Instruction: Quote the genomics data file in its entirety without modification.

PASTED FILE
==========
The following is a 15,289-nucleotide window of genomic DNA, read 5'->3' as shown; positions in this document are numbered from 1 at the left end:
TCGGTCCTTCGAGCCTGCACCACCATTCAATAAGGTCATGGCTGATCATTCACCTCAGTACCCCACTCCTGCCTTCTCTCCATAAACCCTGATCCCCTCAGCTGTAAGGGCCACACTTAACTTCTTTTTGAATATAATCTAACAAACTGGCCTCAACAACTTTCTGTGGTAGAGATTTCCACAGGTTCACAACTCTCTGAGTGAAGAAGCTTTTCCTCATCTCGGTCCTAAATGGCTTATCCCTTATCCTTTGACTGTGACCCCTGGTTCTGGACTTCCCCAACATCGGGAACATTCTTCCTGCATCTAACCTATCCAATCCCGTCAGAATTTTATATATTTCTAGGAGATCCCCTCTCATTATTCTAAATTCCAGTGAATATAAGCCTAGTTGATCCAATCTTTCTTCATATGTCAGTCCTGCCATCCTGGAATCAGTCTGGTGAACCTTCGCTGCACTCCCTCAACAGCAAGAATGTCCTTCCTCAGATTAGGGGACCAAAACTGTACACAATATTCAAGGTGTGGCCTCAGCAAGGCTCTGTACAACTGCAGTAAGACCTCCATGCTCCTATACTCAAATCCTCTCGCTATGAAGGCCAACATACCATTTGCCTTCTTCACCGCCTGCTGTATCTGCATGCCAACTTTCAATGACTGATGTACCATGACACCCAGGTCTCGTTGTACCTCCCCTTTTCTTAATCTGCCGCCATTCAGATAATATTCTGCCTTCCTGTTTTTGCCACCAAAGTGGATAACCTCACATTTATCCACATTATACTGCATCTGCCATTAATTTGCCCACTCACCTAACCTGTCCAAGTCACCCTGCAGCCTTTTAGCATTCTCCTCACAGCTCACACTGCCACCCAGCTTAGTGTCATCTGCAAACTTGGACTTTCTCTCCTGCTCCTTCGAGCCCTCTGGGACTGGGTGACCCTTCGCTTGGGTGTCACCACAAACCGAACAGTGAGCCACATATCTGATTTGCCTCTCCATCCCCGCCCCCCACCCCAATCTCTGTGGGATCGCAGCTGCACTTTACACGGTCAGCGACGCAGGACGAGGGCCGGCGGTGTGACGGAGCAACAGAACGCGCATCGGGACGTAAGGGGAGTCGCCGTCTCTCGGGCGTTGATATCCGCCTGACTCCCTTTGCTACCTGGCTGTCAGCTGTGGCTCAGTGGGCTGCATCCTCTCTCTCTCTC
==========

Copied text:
The following is a 15,289-nucleotide window of genomic DNA, read 5'->3' as shown; positions in this document are numbered from 1 at the left end:
TCGGTCCTTCGAGCCTGCACCACCATTCAATAAGGTCATGGCTGATCATTCACCTCAGTACCCCACTCCTGCCTTCTCTCCATAAACCCTGATCCCCTCAGCTGTAAGGGCCACACTTAACTTCTTTTTGAATATAATCTAACAAACTGGCCTCAACAACTTTCTGTGGTAGAGATTTCCACAGGTTCACAACTCTCTGAGTGAAGAAGCTTTTCCTCATCTCGGTCCTAAATGGCTTATCCCTTATCCTTTGACTGTGACCCCTGGTTCTGGACTTCCCCAACATCGGGAACATTCTTCCTGCATCTAACCTATCCAATCCCGTCAGAATTTTATATATTTCTAGGAGATCCCCTCTCATTATTCTAAATTCCAGTGAATATAAGCCTAGTTGATCCAATCTTTCTTCATATGTCAGTCCTGCCATCCTGGAATCAGTCTGGTGAACCTTCGCTGCACTCCCTCAACAGCAAGAATGTCCTTCCTCAGATTAGGGGACCAAAACTGTACACAATATTCAAGGTGTGGCCTCAGCAAGGCTCTGTACAACTGCAGTAAGACCTCCATGCTCCTATACTCAAATCCTCTCGCTATGAAGGCCAACATACCATTTGCCTTCTTCACCGCCTGCTGTATCTGCATGCCAACTTTCAATGACTGATGTACCATGACACCCAGGTCTCGTTGTACCTCCCCTTTTCTTAATCTGCCGCCATTCAGATAATATTCTGCCTTCCTGTTTTTGCCACCAAAGTGGATAACCTCACATTTATCCACATTATACTGCATCTGCCATTAATTTGCCCACTCACCTAACCTGTCCAAGTCACCCTGCAGCCTTTTAGCATTCTCCTCACAGCTCACACTGCCACCCAGCTTAGTGTCATCTGCAAACTTGGACTTTCTCTCCTGCTCCTTCGAGCCCTCTGGGACTGGGTGACCCTTCGCTTGGGTGTCACCACAAACCGAACAGTGAGCCACATATCTGATTTGCCTCTCCATCCCCGCCCCCCACCCCAATCTCTGTGGGATCGCAGCTGCACTTTACACGGTCAGCGACGCAGGACGAGGGCCGGCGGTGTGACGGAGCAACAGAACGCGCATCGGGACGTAAGGGGAGTCGCCGTCTCTCGGGCGTTGATATCCGCCTGACTCCCTTTGCTACCTGGCTGTCAGCTGTGGCTCAGTGGGCTGCATCCTCTCTCTCTCTC